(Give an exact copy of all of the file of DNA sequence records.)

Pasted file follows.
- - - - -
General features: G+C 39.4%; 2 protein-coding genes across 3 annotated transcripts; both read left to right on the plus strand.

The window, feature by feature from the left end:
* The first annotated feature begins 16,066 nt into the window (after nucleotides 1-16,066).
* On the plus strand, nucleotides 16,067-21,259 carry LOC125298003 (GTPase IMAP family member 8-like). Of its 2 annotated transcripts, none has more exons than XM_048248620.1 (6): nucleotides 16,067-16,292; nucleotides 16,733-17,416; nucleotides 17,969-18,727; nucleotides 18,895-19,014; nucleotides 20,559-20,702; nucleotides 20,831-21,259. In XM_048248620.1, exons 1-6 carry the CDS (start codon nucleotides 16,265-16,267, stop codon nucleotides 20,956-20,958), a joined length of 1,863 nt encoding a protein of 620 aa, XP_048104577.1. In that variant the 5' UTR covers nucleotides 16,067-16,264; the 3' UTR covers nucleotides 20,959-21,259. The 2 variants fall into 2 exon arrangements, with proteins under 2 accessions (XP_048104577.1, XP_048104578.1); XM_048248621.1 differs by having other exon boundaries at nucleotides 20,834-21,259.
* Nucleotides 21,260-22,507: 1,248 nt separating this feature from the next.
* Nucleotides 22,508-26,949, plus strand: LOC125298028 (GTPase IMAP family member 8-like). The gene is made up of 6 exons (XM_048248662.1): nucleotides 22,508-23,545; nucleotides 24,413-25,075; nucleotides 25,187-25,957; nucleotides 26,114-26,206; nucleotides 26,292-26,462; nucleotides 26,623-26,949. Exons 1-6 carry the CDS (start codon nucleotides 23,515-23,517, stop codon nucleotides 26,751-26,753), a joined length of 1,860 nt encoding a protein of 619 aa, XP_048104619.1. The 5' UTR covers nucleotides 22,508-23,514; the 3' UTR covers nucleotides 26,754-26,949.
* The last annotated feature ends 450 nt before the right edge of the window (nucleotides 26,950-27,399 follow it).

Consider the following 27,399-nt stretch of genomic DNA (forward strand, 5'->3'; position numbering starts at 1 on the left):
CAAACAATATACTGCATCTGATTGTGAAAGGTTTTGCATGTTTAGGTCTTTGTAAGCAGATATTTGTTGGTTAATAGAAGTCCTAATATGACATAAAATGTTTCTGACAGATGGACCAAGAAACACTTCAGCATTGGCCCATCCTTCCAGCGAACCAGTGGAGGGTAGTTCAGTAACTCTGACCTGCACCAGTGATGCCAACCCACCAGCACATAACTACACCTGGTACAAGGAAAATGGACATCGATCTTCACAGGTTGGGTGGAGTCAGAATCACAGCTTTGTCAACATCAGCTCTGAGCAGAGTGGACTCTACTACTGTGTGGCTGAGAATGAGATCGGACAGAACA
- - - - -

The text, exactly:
General features: G+C 39.4%; 2 protein-coding genes across 3 annotated transcripts; both read left to right on the plus strand.

The window, feature by feature from the left end:
* The first annotated feature begins 16,066 nt into the window (after nucleotides 1-16,066).
* On the plus strand, nucleotides 16,067-21,259 carry LOC125298003 (GTPase IMAP family member 8-like). Of its 2 annotated transcripts, none has more exons than XM_048248620.1 (6): nucleotides 16,067-16,292; nucleotides 16,733-17,416; nucleotides 17,969-18,727; nucleotides 18,895-19,014; nucleotides 20,559-20,702; nucleotides 20,831-21,259. In XM_048248620.1, exons 1-6 carry the CDS (start codon nucleotides 16,265-16,267, stop codon nucleotides 20,956-20,958), a joined length of 1,863 nt encoding a protein of 620 aa, XP_048104577.1. In that variant the 5' UTR covers nucleotides 16,067-16,264; the 3' UTR covers nucleotides 20,959-21,259. The 2 variants fall into 2 exon arrangements, with proteins under 2 accessions (XP_048104577.1, XP_048104578.1); XM_048248621.1 differs by having other exon boundaries at nucleotides 20,834-21,259.
* Nucleotides 21,260-22,507: 1,248 nt separating this feature from the next.
* Nucleotides 22,508-26,949, plus strand: LOC125298028 (GTPase IMAP family member 8-like). The gene is made up of 6 exons (XM_048248662.1): nucleotides 22,508-23,545; nucleotides 24,413-25,075; nucleotides 25,187-25,957; nucleotides 26,114-26,206; nucleotides 26,292-26,462; nucleotides 26,623-26,949. Exons 1-6 carry the CDS (start codon nucleotides 23,515-23,517, stop codon nucleotides 26,751-26,753), a joined length of 1,860 nt encoding a protein of 619 aa, XP_048104619.1. The 5' UTR covers nucleotides 22,508-23,514; the 3' UTR covers nucleotides 26,754-26,949.
* The last annotated feature ends 450 nt before the right edge of the window (nucleotides 26,950-27,399 follow it).

Consider the following 27,399-nt stretch of genomic DNA (forward strand, 5'->3'; position numbering starts at 1 on the left):
CAAACAATATACTGCATCTGATTGTGAAAGGTTTTGCATGTTTAGGTCTTTGTAAGCAGATATTTGTTGGTTAATAGAAGTCCTAATATGACATAAAATGTTTCTGACAGATGGACCAAGAAACACTTCAGCATTGGCCCATCCTTCCAGCGAACCAGTGGAGGGTAGTTCAGTAACTCTGACCTGCACCAGTGATGCCAACCCACCAGCACATAACTACACCTGGTACAAGGAAAATGGACATCGATCTTCACAGGTTGGGTGGAGTCAGAATCACAGCTTTGTCAACATCAGCTCTGAGCAGAGTGGACTCTACTACTGTGTGGCTGAGAATGAGATCGGACAGAACA